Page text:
'In descending order of culpability':
Agree with most of Charles Krauthammer's
Katrina responsibility assessment, especially the role of God. His list of humanoid culprits: 1.) The mayor of New Orleans 2.) The governor of Louisiana. 3.) Mike Brown 4.) The president 5.) Congress 6.) The American people. ...
So I'm not accused of pulling a snide-from-the-sidelines punch, here's my own descending list of culpable humanoids: 1.) Governor of Louisiana 2.) Mayor of New Orleans. 3.) The president (and he's a very close third) 4.) Mike Brown and Homeland Security chief 5.) Congress. ... No 'American people' relativist copout from me. ... The reason for 1.) and 2.) is that it was the responsibility of the locals to get those people out in the hours before the storm hit and secure the area in the immediate aftermath, while awaiting the fed cavalry. The reason for the president being so high (and arguably as bad) is he allowed FEMA to be gutted, appointed cronies to head the agency and failed to take charge in the aftermath. Worse: He doesn't know what 'the buck stops here' means. ... The performance of all three was abysmal.'Below is a photo FEMA doesn’t want you to see': Joe Dwinell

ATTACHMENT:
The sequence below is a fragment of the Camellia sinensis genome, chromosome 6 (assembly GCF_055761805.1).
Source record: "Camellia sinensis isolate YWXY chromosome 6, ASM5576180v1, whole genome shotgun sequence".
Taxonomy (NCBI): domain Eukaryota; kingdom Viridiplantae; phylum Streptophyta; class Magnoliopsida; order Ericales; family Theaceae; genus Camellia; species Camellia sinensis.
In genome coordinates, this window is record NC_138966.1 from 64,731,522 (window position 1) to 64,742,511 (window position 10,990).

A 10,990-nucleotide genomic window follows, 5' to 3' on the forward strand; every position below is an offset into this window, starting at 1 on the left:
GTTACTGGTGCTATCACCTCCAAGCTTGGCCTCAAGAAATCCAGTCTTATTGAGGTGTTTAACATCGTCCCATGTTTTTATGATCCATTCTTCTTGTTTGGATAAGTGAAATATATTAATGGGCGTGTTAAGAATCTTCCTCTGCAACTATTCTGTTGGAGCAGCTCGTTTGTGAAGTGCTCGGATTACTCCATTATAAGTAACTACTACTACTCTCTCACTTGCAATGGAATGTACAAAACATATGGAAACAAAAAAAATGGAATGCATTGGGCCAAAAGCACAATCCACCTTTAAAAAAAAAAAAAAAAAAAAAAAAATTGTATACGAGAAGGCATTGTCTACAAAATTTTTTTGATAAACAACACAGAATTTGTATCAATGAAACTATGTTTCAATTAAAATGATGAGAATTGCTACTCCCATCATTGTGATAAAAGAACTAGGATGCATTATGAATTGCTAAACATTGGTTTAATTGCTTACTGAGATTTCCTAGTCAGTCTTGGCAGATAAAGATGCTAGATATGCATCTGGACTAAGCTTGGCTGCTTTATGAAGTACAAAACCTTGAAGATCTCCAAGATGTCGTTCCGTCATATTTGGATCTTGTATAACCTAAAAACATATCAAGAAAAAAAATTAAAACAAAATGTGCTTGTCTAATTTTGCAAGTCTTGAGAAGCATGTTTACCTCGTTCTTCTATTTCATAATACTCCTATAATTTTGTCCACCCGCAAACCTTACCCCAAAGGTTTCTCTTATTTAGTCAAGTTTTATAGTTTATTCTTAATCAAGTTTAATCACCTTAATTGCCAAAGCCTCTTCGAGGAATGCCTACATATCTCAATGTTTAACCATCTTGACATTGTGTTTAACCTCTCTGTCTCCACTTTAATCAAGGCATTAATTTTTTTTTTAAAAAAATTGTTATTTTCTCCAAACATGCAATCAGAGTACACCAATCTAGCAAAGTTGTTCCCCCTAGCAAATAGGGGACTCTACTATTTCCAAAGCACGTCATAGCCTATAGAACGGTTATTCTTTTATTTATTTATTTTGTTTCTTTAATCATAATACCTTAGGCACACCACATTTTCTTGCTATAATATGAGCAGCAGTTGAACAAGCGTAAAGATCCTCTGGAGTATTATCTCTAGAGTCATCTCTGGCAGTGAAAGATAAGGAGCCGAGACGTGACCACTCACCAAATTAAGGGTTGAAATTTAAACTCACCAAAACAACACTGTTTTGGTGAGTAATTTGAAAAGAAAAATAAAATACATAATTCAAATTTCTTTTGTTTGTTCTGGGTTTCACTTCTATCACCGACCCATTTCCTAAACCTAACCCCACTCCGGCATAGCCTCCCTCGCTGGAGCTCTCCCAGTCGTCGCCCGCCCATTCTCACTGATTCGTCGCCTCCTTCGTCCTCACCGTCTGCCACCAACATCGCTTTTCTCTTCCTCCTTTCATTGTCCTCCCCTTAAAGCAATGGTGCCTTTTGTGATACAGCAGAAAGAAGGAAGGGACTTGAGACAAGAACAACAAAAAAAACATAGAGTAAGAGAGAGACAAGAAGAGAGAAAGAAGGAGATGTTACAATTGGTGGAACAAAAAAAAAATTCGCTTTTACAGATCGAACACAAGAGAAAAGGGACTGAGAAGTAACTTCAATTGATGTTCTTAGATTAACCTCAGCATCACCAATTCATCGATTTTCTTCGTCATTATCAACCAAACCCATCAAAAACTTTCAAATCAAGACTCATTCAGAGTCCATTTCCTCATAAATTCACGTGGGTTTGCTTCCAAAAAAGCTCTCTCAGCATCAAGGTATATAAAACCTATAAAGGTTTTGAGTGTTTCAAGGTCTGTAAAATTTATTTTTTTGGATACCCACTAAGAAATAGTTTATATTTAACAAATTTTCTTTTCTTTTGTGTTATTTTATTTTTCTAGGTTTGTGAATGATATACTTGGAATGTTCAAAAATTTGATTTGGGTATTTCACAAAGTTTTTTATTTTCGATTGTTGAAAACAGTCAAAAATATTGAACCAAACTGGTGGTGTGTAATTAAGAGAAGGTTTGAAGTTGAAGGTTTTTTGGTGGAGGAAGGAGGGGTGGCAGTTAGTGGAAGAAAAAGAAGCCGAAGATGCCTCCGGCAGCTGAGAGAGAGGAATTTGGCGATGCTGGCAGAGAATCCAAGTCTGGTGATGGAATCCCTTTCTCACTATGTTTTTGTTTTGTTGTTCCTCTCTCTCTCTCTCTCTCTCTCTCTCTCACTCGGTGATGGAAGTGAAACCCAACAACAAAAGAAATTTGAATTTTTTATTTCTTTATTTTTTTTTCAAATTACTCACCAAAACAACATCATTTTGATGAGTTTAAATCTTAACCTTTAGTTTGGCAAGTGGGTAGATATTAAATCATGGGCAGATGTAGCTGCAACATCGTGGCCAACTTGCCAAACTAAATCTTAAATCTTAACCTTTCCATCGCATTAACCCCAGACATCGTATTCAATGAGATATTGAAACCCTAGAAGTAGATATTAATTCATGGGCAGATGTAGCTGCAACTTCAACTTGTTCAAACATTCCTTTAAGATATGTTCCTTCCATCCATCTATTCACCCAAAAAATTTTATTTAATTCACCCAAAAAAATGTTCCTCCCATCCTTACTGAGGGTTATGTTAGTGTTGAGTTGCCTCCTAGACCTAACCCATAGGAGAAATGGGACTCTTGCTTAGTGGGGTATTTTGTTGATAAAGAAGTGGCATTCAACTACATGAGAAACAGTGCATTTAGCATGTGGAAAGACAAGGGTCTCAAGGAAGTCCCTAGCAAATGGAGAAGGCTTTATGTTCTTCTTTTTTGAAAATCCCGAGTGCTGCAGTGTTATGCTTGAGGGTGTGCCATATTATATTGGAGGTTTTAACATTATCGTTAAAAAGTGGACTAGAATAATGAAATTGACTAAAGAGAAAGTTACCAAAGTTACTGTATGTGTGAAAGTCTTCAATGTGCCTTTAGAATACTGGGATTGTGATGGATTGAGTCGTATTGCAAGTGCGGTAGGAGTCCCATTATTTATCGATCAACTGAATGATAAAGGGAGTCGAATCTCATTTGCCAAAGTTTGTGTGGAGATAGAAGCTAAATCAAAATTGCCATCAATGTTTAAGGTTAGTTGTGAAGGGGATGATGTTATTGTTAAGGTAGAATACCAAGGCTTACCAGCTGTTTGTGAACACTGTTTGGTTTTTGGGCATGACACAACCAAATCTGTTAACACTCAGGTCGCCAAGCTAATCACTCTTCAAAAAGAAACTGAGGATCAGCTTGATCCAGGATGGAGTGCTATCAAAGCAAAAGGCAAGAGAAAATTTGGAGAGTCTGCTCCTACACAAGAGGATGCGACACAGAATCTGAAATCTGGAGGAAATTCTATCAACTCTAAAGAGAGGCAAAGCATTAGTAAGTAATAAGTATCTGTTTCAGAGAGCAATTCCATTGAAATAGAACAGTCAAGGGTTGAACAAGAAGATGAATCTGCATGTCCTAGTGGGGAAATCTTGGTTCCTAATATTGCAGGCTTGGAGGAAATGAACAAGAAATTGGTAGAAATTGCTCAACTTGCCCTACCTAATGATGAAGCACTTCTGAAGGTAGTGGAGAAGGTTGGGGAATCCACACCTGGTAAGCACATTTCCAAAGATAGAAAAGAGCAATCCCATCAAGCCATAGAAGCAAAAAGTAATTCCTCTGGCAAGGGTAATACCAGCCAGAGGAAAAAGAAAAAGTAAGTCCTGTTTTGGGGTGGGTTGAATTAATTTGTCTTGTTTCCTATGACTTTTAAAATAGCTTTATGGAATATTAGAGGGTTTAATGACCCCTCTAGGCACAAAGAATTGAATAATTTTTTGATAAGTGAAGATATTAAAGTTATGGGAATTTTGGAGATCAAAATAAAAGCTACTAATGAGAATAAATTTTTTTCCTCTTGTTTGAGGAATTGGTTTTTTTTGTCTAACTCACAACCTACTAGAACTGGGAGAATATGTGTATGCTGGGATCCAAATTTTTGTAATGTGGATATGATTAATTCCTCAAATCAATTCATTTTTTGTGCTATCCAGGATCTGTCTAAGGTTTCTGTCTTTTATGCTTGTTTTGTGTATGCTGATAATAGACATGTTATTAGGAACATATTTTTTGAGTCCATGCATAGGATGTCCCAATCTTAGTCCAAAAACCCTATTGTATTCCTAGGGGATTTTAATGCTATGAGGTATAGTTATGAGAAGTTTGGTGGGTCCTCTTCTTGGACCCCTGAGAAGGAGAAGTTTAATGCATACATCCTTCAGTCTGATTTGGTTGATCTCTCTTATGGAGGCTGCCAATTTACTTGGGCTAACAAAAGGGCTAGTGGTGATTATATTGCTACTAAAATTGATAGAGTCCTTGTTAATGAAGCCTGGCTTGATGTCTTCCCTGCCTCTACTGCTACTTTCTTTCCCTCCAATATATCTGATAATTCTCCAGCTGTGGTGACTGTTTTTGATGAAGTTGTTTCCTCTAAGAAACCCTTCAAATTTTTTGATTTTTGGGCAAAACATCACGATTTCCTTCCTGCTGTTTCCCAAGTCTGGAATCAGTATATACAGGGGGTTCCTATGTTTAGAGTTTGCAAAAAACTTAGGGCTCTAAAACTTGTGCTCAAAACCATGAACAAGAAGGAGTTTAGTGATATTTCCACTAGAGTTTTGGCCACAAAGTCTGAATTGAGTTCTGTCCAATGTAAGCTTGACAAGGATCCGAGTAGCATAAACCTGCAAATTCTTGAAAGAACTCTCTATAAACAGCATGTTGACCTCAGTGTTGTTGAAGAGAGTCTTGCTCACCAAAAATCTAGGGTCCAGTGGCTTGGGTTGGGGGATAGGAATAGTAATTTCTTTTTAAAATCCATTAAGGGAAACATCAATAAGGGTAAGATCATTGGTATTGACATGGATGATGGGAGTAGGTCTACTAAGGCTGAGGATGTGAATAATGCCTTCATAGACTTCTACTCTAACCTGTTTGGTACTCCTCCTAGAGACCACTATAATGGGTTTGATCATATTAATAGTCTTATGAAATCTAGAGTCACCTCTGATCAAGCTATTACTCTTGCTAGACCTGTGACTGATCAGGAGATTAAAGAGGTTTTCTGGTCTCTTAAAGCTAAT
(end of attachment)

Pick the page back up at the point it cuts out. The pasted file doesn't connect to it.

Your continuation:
is posting photos of Hurricane Katrina victims. ... FEMA has apparently dropped its shameful anti-photo crusade. I happen to be one of those who favors some restrictions on the showing of dead GIs and their coffins during times of war. There's an enemy counting on propaganda wins and demoralizing the homefront. It's a weapon we shouldn't hand lightly to those trying to kill us or our troops. But who's the enemy in Katrina? Where's the national security argument? Some say a photo ban is appropriate to protect the sensitivities of victims' families. Baloney. The censorship is about protecting the administration's domestic political butt. ... P.S.: Joe's photos show only tarp-covered victims.
Here's another link
in case the first doesn't work. Scroll to 'hallowed ground.'